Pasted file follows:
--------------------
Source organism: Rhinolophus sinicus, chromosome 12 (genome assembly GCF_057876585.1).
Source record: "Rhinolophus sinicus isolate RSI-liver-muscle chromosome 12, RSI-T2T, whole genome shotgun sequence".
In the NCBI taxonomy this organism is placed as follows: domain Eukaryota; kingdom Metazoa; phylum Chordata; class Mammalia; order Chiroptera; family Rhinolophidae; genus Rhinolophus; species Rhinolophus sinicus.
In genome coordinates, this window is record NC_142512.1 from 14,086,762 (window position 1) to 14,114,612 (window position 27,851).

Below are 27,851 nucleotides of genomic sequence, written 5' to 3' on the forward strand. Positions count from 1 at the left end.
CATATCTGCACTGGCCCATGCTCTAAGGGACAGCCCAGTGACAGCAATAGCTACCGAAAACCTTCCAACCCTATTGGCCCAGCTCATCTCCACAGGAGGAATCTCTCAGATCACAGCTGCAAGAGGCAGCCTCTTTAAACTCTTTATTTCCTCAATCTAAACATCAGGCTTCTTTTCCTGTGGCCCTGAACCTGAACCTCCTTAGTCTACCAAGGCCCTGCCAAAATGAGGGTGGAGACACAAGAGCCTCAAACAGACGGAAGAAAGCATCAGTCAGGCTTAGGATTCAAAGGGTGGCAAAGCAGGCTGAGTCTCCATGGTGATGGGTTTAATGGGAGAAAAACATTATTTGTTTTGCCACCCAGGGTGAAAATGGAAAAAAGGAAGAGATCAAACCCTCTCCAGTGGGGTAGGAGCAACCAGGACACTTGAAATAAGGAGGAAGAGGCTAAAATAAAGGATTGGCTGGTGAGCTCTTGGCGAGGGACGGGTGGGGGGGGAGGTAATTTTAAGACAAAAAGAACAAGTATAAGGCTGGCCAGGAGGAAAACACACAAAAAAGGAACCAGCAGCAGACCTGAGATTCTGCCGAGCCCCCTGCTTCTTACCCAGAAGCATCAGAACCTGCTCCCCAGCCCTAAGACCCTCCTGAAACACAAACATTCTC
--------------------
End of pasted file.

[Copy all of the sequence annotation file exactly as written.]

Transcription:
Source organism: Rhinolophus sinicus, chromosome 12 (genome assembly GCF_057876585.1).
Source record: "Rhinolophus sinicus isolate RSI-liver-muscle chromosome 12, RSI-T2T, whole genome shotgun sequence".
In the NCBI taxonomy this organism is placed as follows: domain Eukaryota; kingdom Metazoa; phylum Chordata; class Mammalia; order Chiroptera; family Rhinolophidae; genus Rhinolophus; species Rhinolophus sinicus.
In genome coordinates, this window is record NC_142512.1 from 14,086,762 (window position 1) to 14,114,612 (window position 27,851).

Below are 27,851 nucleotides of genomic sequence, written 5' to 3' on the forward strand. Positions count from 1 at the left end.
CATATCTGCACTGGCCCATGCTCTAAGGGACAGCCCAGTGACAGCAATAGCTACCGAAAACCTTCCAACCCTATTGGCCCAGCTCATCTCCACAGGAGGAATCTCTCAGATCACAGCTGCAAGAGGCAGCCTCTTTAAACTCTTTATTTCCTCAATCTAAACATCAGGCTTCTTTTCCTGTGGCCCTGAACCTGAACCTCCTTAGTCTACCAAGGCCCTGCCAAAATGAGGGTGGAGACACAAGAGCCTCAAACAGACGGAAGAAAGCATCAGTCAGGCTTAGGATTCAAAGGGTGGCAAAGCAGGCTGAGTCTCCATGGTGATGGGTTTAATGGGAGAAAAACATTATTTGTTTTGCCACCCAGGGTGAAAATGGAAAAAAGGAAGAGATCAAACCCTCTCCAGTGGGGTAGGAGCAACCAGGACACTTGAAATAAGGAGGAAGAGGCTAAAATAAAGGATTGGCTGGTGAGCTCTTGGCGAGGGACGGGTGGGGGGGGAGGTAATTTTAAGACAAAAAGAACAAGTATAAGGCTGGCCAGGAGGAAAACACACAAAAAAGGAACCAGCAGCAGACCTGAGATTCTGCCGAGCCCCCTGCTTCTTACCCAGAAGCATCAGAACCTGCTCCCCAGCCCTAAGACCCTCCTGAAACACAAACATTCTC